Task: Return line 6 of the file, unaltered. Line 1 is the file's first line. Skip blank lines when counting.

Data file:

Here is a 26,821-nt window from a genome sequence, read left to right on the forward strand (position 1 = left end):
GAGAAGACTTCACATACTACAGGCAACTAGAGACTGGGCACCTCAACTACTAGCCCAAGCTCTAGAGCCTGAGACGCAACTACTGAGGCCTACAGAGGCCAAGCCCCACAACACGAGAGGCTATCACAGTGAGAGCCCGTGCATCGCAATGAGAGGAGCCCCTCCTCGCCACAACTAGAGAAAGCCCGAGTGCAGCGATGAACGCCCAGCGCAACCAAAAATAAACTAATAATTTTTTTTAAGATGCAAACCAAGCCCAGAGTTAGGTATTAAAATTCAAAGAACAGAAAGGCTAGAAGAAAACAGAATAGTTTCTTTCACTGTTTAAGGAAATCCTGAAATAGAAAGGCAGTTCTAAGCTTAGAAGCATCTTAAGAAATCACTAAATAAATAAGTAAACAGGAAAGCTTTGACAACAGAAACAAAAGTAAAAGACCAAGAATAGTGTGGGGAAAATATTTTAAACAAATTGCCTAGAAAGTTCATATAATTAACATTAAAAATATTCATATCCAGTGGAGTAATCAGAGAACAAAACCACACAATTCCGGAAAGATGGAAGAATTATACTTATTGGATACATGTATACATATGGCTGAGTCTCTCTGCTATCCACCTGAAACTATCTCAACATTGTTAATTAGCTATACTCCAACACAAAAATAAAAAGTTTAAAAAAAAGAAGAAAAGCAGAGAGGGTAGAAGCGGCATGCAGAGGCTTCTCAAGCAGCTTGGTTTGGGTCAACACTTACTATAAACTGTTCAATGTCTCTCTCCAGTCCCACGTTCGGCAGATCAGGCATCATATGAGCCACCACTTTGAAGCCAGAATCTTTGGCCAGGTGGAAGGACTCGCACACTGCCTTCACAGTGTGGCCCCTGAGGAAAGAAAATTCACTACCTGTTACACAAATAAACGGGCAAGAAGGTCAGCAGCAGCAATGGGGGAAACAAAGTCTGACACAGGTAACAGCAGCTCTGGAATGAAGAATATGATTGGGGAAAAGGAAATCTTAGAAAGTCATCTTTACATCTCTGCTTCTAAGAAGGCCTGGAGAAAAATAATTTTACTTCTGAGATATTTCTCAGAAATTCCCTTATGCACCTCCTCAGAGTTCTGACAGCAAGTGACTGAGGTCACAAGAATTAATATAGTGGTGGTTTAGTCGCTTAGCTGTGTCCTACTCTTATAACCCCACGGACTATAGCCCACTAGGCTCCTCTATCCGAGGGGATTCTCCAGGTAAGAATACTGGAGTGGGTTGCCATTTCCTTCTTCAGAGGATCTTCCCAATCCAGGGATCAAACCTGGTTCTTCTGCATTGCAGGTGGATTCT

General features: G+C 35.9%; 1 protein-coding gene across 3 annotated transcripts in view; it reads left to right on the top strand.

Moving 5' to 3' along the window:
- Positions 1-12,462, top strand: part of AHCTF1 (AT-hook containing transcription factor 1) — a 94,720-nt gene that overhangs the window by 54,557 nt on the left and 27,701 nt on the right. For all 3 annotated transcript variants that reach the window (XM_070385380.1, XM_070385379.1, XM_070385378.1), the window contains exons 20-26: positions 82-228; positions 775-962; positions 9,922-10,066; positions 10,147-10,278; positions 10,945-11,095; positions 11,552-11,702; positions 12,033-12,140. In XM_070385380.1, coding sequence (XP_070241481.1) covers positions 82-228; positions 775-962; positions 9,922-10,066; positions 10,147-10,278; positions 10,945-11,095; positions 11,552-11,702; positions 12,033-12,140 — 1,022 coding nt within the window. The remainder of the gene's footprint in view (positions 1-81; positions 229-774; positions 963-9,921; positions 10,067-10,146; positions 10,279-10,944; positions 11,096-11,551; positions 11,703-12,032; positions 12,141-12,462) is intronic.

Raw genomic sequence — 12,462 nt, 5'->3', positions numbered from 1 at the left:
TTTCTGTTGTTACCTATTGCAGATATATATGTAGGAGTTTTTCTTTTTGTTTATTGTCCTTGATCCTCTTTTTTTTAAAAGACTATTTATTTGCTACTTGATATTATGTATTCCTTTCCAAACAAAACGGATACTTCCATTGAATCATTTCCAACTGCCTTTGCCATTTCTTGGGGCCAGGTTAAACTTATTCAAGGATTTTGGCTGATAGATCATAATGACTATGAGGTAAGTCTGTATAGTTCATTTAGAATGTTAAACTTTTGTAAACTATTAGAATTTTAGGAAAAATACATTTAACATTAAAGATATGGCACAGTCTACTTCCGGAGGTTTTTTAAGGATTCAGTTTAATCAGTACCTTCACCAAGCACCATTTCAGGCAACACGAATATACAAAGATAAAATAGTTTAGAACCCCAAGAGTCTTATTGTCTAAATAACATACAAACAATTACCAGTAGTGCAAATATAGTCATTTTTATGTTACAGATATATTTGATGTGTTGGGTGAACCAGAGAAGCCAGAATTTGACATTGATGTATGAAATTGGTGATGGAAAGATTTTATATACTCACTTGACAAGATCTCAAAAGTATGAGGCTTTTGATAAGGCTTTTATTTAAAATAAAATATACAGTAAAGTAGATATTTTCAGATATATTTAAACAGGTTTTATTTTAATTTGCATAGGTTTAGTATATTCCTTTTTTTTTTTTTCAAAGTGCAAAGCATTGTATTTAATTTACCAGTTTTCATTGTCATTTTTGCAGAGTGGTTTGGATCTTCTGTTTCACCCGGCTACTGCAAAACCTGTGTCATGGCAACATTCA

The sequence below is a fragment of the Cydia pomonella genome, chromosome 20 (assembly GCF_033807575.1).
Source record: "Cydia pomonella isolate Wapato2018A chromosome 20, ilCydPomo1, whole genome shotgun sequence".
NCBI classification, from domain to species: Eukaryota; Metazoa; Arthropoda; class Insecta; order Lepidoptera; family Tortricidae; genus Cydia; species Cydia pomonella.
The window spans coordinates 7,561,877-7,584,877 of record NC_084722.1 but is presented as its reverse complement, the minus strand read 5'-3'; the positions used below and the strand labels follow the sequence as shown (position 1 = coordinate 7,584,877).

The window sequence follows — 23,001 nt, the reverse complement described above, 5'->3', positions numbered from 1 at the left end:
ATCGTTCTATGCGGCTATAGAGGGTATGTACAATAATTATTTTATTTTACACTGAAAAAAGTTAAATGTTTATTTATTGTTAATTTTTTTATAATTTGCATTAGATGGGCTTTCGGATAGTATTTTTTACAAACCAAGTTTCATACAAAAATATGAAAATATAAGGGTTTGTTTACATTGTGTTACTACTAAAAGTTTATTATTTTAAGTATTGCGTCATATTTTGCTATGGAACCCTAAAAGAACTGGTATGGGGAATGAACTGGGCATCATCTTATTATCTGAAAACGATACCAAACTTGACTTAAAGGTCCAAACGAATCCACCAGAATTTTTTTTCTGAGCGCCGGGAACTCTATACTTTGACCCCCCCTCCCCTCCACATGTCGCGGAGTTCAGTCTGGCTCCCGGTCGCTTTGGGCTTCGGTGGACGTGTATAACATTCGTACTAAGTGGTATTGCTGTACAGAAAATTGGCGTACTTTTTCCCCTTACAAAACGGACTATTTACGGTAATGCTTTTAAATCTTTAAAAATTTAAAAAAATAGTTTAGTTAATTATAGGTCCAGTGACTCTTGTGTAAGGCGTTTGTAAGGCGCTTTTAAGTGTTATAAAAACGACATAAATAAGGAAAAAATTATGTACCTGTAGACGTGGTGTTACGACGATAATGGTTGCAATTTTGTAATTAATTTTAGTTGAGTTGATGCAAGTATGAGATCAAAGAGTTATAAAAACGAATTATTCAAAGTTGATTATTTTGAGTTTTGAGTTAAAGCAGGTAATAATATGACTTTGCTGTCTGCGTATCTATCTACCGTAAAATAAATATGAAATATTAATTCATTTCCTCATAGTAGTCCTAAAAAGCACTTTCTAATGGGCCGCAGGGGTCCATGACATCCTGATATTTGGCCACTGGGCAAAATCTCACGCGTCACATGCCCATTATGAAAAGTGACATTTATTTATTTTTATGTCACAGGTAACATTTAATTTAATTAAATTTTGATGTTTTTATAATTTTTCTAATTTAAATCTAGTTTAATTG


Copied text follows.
Raw genomic sequence — 12,462 nt, 5'->3', positions numbered from 1 at the left: